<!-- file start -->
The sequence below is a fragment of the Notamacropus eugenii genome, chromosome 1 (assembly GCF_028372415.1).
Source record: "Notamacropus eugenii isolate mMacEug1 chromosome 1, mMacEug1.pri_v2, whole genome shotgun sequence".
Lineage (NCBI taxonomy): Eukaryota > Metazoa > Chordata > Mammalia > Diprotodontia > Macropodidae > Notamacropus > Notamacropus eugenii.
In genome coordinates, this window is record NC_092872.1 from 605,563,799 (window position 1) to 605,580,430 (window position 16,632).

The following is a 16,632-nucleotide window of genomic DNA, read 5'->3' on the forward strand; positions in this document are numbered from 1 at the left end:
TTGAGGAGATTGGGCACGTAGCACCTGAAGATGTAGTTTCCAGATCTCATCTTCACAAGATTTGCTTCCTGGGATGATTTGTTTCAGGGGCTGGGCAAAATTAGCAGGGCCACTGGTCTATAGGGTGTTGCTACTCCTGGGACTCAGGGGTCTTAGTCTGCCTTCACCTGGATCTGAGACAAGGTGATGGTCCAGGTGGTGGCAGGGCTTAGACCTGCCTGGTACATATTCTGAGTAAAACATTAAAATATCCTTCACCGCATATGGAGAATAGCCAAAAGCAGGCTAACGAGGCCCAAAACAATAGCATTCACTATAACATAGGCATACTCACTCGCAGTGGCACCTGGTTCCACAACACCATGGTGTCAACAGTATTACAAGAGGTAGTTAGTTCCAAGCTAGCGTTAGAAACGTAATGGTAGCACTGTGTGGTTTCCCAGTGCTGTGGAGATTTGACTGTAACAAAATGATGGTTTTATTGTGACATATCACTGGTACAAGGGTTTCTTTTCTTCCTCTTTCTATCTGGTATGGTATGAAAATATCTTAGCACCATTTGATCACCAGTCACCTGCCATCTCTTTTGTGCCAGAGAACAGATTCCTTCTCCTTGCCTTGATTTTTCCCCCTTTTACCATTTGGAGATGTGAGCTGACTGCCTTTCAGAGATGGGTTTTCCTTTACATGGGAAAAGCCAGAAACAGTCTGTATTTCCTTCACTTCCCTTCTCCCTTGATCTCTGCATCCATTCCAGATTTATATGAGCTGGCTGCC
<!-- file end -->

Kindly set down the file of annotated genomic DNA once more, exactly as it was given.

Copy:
The sequence below is a fragment of the Notamacropus eugenii genome, chromosome 1 (assembly GCF_028372415.1).
Source record: "Notamacropus eugenii isolate mMacEug1 chromosome 1, mMacEug1.pri_v2, whole genome shotgun sequence".
Lineage (NCBI taxonomy): Eukaryota > Metazoa > Chordata > Mammalia > Diprotodontia > Macropodidae > Notamacropus > Notamacropus eugenii.
In genome coordinates, this window is record NC_092872.1 from 605,563,799 (window position 1) to 605,580,430 (window position 16,632).

The following is a 16,632-nucleotide window of genomic DNA, read 5'->3' on the forward strand; positions in this document are numbered from 1 at the left end:
TTGAGGAGATTGGGCACGTAGCACCTGAAGATGTAGTTTCCAGATCTCATCTTCACAAGATTTGCTTCCTGGGATGATTTGTTTCAGGGGCTGGGCAAAATTAGCAGGGCCACTGGTCTATAGGGTGTTGCTACTCCTGGGACTCAGGGGTCTTAGTCTGCCTTCACCTGGATCTGAGACAAGGTGATGGTCCAGGTGGTGGCAGGGCTTAGACCTGCCTGGTACATATTCTGAGTAAAACATTAAAATATCCTTCACCGCATATGGAGAATAGCCAAAAGCAGGCTAACGAGGCCCAAAACAATAGCATTCACTATAACATAGGCATACTCACTCGCAGTGGCACCTGGTTCCACAACACCATGGTGTCAACAGTATTACAAGAGGTAGTTAGTTCCAAGCTAGCGTTAGAAACGTAATGGTAGCACTGTGTGGTTTCCCAGTGCTGTGGAGATTTGACTGTAACAAAATGATGGTTTTATTGTGACATATCACTGGTACAAGGGTTTCTTTTCTTCCTCTTTCTATCTGGTATGGTATGAAAATATCTTAGCACCATTTGATCACCAGTCACCTGCCATCTCTTTTGTGCCAGAGAACAGATTCCTTCTCCTTGCCTTGATTTTTCCCCCTTTTACCATTTGGAGATGTGAGCTGACTGCCTTTCAGAGATGGGTTTTCCTTTACATGGGAAAAGCCAGAAACAGTCTGTATTTCCTTCACTTCCCTTCTCCCTTGATCTCTGCATCCATTCCAGATTTATATGAGCTGGCTGCC